As the Debt Ceiling deadline approaches, we thought it would be timely to discuss what this means and potential implications to the economy and the financial markets. To start, the debt ceiling is the amount of federal debt allowed to be outstanding as authorized by law. In terms of your household, think of it as a credit card limit that is maxed out and does not allow for future borrowing unless you request a limit increase. The debt ceiling is currently set at $31.4 trillion and our national debt actually hit that limit in January. Since then, the Treasury Department has been taking so-called "extraordinary measures", which actually just means spending cuts to make sure the government can continue to pay it's bills. If the debt ceiling is not increased in the next few weeks, there is a risk of the government defaulting on their debt.
Raising the debt ceiling is not unusual. It's been raised 45 times over the last 40 years. Recently, it was raised in 2011, 2013 and 2021. Most everyone agrees the debt ceiling issue will get resolved but not without much wrangling over the issues; i.e. spending cuts, what to do with excess covid relief funds, etc. A much greater concern is a potential downgrade of U.S. government debt by one of the ratings agencies, Moody's or Standard & Poor's. A downgrade occurred in 2011 when the US lost its AAA credit rating for the first time and the stock market did not handle it particularly well.
With the deadline approaching, the markets have latched on to the "what if" scenarios increasing overall volatility. Given the other macro issues the markets are currently facing, inflation being the most prominent, it would be wise for the politicians to come together and get something approved to resolve the current situation but to also keep an eye toward future implications. Government debt interest obligations are increasing due to an increasing amount of debt coupled by higher interest rates being used in an attempt to tame the "transitory" inflation. It is our belief that the debt ceiling will be resolved and the markets will find something else to worry about. It might be inflation, the Russia-Ukraine conflict, banks or something else not currently at the forefront but rest assured the pundits will find something.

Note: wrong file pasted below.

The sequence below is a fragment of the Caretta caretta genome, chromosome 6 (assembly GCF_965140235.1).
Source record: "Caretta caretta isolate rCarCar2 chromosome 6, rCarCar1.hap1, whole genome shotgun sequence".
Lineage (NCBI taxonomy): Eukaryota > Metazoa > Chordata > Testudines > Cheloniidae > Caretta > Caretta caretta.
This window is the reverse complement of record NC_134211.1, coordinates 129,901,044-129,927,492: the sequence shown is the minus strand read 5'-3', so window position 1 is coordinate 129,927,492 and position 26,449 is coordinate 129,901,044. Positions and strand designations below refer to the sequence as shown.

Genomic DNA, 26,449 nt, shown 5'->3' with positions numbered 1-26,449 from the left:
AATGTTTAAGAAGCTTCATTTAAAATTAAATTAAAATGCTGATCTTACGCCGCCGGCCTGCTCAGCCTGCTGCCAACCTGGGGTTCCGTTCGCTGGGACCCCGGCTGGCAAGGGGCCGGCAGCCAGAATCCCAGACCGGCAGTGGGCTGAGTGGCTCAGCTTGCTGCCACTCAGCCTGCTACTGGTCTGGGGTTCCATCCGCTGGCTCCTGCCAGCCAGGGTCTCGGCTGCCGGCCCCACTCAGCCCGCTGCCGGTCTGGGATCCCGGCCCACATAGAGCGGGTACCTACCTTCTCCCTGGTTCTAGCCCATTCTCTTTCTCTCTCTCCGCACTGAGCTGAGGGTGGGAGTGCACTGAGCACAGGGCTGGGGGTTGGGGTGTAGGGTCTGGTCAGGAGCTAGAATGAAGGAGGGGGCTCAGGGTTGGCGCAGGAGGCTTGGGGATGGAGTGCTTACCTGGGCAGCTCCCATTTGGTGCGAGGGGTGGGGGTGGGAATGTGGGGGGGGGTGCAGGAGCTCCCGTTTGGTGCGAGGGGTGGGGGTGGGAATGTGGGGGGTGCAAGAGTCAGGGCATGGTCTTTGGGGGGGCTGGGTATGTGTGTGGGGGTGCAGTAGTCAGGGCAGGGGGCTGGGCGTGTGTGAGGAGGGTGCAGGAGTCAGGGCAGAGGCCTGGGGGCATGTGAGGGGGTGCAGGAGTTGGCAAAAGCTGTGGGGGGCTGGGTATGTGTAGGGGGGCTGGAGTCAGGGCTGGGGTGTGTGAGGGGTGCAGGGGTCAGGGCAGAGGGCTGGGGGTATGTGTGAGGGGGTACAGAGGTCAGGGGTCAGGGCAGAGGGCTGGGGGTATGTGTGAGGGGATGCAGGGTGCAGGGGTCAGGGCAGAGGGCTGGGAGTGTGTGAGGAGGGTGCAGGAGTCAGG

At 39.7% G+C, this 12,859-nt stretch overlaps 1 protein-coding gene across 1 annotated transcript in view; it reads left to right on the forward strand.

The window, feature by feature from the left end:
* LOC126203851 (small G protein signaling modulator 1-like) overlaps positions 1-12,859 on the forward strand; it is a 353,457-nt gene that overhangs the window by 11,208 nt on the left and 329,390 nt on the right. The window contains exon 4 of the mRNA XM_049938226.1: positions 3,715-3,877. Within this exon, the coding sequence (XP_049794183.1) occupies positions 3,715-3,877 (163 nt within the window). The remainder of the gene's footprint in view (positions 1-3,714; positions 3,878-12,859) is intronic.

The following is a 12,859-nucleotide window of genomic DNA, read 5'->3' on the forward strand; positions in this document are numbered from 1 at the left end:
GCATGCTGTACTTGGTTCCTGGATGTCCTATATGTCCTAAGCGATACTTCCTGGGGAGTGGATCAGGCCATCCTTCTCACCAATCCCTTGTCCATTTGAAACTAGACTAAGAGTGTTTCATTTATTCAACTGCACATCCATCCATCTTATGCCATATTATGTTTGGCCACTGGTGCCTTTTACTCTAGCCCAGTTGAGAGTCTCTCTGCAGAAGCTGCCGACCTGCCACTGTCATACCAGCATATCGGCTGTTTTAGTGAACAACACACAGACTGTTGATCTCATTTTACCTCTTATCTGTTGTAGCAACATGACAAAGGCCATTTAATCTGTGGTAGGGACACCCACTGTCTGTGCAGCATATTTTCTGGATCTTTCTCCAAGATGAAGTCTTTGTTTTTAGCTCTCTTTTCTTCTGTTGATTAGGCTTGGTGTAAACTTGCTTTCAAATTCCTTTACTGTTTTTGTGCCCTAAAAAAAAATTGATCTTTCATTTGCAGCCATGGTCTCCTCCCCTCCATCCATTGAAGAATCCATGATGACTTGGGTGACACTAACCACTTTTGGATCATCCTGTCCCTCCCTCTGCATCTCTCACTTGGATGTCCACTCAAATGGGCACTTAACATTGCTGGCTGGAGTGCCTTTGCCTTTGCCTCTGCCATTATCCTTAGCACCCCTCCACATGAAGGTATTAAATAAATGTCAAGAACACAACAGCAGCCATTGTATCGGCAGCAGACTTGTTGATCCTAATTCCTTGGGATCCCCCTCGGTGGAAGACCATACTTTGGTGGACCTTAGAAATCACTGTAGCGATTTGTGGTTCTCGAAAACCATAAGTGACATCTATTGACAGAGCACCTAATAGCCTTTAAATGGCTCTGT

It is our recommendation to take a long-term approach as there is an endless stream of economic and political uncertainty. It has always been that way; however our access to information has never been greater. There is an old saying, "Sometimes, less is more". The constant flow of information can be overwhelming and to be honest, exhausting. Focus on your goals and let's leave the worrying to the markets.
As always, if you have questions or concerns about your individual situation, please don’t hesitate to contact us.